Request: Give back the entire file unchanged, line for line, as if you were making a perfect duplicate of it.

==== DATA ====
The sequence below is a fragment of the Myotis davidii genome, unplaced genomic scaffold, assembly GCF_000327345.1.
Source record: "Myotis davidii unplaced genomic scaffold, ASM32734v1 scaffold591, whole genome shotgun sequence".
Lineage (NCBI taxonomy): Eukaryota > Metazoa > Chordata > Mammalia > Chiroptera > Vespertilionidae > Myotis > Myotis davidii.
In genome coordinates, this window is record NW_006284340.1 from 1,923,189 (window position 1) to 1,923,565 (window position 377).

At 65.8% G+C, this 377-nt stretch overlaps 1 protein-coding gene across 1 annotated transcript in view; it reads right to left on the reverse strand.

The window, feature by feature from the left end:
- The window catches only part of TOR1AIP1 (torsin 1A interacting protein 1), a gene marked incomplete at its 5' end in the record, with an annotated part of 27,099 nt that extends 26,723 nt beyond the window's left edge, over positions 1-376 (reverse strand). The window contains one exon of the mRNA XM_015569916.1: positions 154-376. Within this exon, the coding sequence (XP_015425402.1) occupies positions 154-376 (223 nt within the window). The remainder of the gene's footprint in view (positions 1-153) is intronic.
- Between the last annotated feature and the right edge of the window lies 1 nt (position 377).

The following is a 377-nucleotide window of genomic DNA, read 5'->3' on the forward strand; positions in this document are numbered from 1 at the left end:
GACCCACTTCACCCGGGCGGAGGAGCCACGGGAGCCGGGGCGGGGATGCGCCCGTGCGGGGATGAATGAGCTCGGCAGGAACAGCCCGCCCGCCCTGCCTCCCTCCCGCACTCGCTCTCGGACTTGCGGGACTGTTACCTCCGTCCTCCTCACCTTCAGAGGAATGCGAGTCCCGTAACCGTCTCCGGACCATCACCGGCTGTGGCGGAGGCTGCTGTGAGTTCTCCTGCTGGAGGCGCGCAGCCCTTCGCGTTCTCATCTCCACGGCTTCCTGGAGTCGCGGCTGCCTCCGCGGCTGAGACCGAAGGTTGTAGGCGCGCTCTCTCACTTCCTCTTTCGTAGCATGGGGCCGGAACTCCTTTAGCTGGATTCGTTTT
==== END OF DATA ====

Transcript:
The sequence below is a fragment of the Myotis davidii genome, unplaced genomic scaffold, assembly GCF_000327345.1.
Source record: "Myotis davidii unplaced genomic scaffold, ASM32734v1 scaffold591, whole genome shotgun sequence".
Lineage (NCBI taxonomy): Eukaryota > Metazoa > Chordata > Mammalia > Chiroptera > Vespertilionidae > Myotis > Myotis davidii.
In genome coordinates, this window is record NW_006284340.1 from 1,923,189 (window position 1) to 1,923,565 (window position 377).

At 65.8% G+C, this 377-nt stretch overlaps 1 protein-coding gene across 1 annotated transcript in view; it reads right to left on the reverse strand.

The window, feature by feature from the left end:
- The window catches only part of TOR1AIP1 (torsin 1A interacting protein 1), a gene marked incomplete at its 5' end in the record, with an annotated part of 27,099 nt that extends 26,723 nt beyond the window's left edge, over positions 1-376 (reverse strand). The window contains one exon of the mRNA XM_015569916.1: positions 154-376. Within this exon, the coding sequence (XP_015425402.1) occupies positions 154-376 (223 nt within the window). The remainder of the gene's footprint in view (positions 1-153) is intronic.
- Between the last annotated feature and the right edge of the window lies 1 nt (position 377).

The following is a 377-nucleotide window of genomic DNA, read 5'->3' on the forward strand; positions in this document are numbered from 1 at the left end:
GACCCACTTCACCCGGGCGGAGGAGCCACGGGAGCCGGGGCGGGGATGCGCCCGTGCGGGGATGAATGAGCTCGGCAGGAACAGCCCGCCCGCCCTGCCTCCCTCCCGCACTCGCTCTCGGACTTGCGGGACTGTTACCTCCGTCCTCCTCACCTTCAGAGGAATGCGAGTCCCGTAACCGTCTCCGGACCATCACCGGCTGTGGCGGAGGCTGCTGTGAGTTCTCCTGCTGGAGGCGCGCAGCCCTTCGCGTTCTCATCTCCACGGCTTCCTGGAGTCGCGGCTGCCTCCGCGGCTGAGACCGAAGGTTGTAGGCGCGCTCTCTCACTTCCTCTTTCGTAGCATGGGGCCGGAACTCCTTTAGCTGGATTCGTTTT